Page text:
High-Speed Film of Vibrating Molecules

Using SLAC’s instrument for ultrafast electron diffraction (UED), researchers were able to directly see the motions of atomic nuclei in vibrating molecules for the first time. In the experiment, a laser pulse (green) hit a spray of iodine gas (at right). This stimulated vibrations in the iodine molecules, which consist of two iodine atoms connected via a chemical bond (top left). (Source: SLAC)

Using SLAC’s instrument for ultrafast electron diffraction (UED), researchers were able to directly see the motions of atomic nuclei in vibrating molecules for the first time. In the experiment, a laser pulse (green) hit a spray of iodine gas (at right). This stimulated vibrations in the iodine molecules, which consist of two iodine atoms connected via a chemical bond (top left). (Source: SLAC)

An ultra­fast “electron camera” at the Depart­ment of Energy’s SLAC National Acce­lerator Labo­ratory has made the first direct snapshots of atomic nuclei in molecules that are vibrating within millionths of a billionth of a second after being hit by a laser pulse. The method, called ultrafast electron dif­fraction UED, could help scientists better under­stand the role of nuclear motions in light-driven processes that naturally occur on extremely fast time­scales.

Researchers used the UED instrument’s electron beam to look at iodine molecules at different points in time after the laser pulse. By stitching the images together, they obtained a molecular movie that shows the molecule vibrating and the bond between the two iodine nuclei stretching almost 50 percent from 0.27 to 0.39 nanometer before returning to its initial state. One vibra­tional cycle took about 400 femto­seconds. “We’ve pushed the speed limit of the technique so that we can now see nuclear motions in gases in real time,” said co-principal inves­tigator Xijie Wang, SLAC’s lead scientist for UED. “This break­through creates new oppor­tunities for precise studies of dynamic processes in biology, chemistry and materials science.”

Physicists have long known that chemical bonds between atoms are flexible. This flexibility allows molecules to change shape in ways that are crucial for bio­logical and chemical functions, such as vision and photo­synthesis. However, methods to study these motions on a femtosecond timescale have so far been indirect. Spectro­scopy infers these changes from the way laser light interacts with electron clouds around atomic nuclei, and requires theo­retical calcu­lations to turn these data into a picture of the nuclear geometry. This can be done very precisely for small molecules but quickly becomes very challenging for larger molecules.

Researchers also use X-rays to study ultrafast molecular motions. Although X-rays deeply penetrate the electron clouds, interacting with the electrons closest to the nuclei, they don’t yet do so with high enough reso­lution to precisely determine the nuclear positions in current femto­second X-ray studies. In contrast, UED uses a beam of very energetic electrons that interacts with both electrons and atomic nuclei in molecules. Therefore, it can directly probe the nuclear geometry with high reso­lution. “We previously used the method to look at the rotation of molecules – a motion that doesn’t change the nuclear structure,” said Jie Yang from SLAC. “Now we have demon­strated that we can also see bond changes due to vi­brations.”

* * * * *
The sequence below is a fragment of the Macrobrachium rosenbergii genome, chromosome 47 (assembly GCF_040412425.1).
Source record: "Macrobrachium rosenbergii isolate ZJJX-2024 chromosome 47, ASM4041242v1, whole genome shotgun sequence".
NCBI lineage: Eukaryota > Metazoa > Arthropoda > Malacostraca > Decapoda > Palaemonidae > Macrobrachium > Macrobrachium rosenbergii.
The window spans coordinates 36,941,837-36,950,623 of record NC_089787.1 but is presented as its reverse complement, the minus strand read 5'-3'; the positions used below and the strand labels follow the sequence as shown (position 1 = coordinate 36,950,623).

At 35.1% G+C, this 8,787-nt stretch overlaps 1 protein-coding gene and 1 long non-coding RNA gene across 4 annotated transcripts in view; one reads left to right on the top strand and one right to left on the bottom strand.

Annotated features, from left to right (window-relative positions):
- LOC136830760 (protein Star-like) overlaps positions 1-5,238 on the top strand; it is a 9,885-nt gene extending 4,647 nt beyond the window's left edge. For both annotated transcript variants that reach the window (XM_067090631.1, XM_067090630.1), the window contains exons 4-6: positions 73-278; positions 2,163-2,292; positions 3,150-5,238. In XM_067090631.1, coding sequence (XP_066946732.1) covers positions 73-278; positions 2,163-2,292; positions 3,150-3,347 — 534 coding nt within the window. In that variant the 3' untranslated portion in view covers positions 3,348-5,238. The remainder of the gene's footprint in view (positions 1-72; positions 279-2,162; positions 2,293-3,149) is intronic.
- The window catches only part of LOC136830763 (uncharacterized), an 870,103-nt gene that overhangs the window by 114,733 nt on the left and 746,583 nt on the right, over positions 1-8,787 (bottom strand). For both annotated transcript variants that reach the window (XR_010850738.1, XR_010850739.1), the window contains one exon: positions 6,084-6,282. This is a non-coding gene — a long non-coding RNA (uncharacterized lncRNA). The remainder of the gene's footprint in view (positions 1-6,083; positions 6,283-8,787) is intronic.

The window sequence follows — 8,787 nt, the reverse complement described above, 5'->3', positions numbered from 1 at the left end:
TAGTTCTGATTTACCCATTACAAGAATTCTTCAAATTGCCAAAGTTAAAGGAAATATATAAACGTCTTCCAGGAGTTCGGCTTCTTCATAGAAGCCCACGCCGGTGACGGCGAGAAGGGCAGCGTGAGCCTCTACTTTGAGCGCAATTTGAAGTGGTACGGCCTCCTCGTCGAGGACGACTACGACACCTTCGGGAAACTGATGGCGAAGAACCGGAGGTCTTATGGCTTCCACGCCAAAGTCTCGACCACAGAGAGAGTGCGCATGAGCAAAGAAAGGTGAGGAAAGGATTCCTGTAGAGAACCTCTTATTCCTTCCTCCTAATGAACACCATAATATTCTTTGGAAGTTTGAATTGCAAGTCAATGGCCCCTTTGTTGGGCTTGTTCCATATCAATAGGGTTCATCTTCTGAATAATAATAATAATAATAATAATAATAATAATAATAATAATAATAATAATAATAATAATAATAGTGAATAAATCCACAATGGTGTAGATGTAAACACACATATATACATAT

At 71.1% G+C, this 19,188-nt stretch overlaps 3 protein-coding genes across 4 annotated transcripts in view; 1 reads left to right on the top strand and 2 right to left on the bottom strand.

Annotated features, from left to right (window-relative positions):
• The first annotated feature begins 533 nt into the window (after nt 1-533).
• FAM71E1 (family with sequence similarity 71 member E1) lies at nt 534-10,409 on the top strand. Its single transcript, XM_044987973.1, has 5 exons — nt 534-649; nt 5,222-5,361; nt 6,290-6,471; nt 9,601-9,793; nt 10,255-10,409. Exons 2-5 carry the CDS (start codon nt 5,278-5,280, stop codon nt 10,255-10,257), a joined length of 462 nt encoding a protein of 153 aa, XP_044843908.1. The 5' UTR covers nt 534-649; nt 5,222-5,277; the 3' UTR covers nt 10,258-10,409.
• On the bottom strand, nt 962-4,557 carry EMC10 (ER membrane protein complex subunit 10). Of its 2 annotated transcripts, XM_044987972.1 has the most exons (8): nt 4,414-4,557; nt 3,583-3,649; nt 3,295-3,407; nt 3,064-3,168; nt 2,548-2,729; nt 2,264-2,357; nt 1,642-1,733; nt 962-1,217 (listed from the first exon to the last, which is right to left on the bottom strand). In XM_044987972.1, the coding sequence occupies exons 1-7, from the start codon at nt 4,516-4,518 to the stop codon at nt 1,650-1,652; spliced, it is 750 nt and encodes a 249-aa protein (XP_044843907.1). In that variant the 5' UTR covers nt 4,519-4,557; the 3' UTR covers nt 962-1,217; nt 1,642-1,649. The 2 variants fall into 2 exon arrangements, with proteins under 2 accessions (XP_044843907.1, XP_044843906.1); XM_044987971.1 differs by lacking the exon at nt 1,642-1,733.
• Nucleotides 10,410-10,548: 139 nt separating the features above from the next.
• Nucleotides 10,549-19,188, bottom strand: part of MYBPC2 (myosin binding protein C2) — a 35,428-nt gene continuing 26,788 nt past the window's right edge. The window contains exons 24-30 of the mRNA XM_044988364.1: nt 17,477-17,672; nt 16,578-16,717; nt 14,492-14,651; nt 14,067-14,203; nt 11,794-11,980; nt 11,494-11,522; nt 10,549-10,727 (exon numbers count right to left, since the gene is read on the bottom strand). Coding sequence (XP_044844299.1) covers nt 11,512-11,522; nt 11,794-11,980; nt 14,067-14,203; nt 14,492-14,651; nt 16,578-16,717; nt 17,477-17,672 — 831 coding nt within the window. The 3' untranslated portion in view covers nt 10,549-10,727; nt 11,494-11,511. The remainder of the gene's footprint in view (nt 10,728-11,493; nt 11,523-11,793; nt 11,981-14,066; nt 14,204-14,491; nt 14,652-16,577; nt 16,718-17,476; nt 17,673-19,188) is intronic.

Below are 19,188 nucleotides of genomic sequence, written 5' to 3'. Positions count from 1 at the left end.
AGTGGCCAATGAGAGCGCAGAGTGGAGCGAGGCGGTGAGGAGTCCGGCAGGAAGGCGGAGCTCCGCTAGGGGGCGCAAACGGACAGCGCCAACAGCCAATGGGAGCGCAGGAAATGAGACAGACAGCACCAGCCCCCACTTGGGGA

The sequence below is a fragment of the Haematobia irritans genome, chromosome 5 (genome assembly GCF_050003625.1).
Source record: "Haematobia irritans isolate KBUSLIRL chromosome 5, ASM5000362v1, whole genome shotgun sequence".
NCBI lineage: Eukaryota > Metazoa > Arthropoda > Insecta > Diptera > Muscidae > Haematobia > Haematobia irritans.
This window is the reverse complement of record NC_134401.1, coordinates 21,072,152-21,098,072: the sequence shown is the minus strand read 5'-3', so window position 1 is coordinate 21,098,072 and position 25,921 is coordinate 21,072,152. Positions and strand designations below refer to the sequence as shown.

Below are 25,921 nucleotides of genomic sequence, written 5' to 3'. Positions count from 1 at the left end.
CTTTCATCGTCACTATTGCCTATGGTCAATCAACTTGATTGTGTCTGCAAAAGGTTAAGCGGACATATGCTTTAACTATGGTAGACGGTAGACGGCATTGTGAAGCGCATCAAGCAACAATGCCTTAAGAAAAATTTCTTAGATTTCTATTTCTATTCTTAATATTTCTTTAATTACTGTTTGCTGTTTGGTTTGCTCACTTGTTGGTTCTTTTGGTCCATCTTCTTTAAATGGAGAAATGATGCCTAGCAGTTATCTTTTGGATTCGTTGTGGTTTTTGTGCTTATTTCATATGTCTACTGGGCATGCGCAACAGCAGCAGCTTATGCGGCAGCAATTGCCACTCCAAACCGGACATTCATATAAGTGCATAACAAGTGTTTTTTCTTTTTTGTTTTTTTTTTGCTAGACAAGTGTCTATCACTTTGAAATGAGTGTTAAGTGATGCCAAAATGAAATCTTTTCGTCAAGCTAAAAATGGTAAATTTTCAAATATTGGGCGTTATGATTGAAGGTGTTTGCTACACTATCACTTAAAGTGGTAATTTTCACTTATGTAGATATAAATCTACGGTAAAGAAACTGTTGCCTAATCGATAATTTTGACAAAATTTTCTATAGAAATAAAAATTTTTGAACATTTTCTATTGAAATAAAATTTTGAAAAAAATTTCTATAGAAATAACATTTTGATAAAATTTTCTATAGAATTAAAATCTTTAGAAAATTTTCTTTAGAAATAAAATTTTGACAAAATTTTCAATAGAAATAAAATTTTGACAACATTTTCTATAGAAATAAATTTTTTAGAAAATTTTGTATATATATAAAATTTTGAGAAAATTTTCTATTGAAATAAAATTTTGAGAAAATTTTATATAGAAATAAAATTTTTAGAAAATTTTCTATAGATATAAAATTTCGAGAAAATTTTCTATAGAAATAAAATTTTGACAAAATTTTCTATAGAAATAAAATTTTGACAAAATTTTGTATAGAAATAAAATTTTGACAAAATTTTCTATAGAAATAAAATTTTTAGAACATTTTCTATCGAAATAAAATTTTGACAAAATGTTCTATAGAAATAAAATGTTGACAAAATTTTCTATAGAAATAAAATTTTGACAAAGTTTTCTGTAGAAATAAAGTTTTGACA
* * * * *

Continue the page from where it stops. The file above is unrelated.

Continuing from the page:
The concept behind the iodine UED experiment is similar to the classical double-slit experiment. In that experiment, a laser beam passes through a pair of vertical slits, producing an inter­ference pattern of bright and dark areas on a screen. The pattern depends on the distance between the two slits. In the case of UED, an electron beam shines through a gas of iodine mole­cules, with the distance between the two iodine nuclei in each molecule defining the double slit, and hits a detector instead of a screen. The resulting intensity pattern on the detector is called a dif­fraction pattern.

“The charac­teristic pattern tells us imme­diately the distance between the nuclei,” said co-principal investigator Markus Guehr from Potsdam University in Germany and the Stanford PULSE Institute. “But we can learn even more. As the iodine molecules vibrate, the dif­fraction pattern changes, and we can follow the changes in nuclear separation in real time.”

Co-principal inves­tigator Martin Centurion from the Uni­versity of Nebraska, Lincoln, said, “What’s also great about our method is that it works for every molecule. Unlike other techniques that depend on the ability to calculate the nuclear structure from the original data, which works best for small molecules, we only need to know the pro­perties of our electron beam and expe­rimental setup.” Following their first steps using the relatively simple iodine molecule, the team is now planning to expand their studies to molecules with more than two atoms.

“The development of UED into a technique that can probe changes in inter­nuclear distances of a dilute gas sample in real time truly is a great achieve­ment,” said Jianming Cao, a UED expert from Florida State Univer­sity and a former member of the Zewail lab at the Cali­fornia Institute of Techno­logy, who was not involved in the study. “This opens the door to studies of atomic-level motions in many systems – structural dynamics that are at the heart of the corre­lation between structure and function in matter.” (Source: SLAC)

Reference: J. Yang et al.: Diffractive Imaging of Coherent Nuclear Motion in Isolated Molecules, Phys. Rev. Lett. accepted; preprint: arXiv: 1608.07725

Link: SLAC National Accelerator Laboratory, Menlo Park, USA

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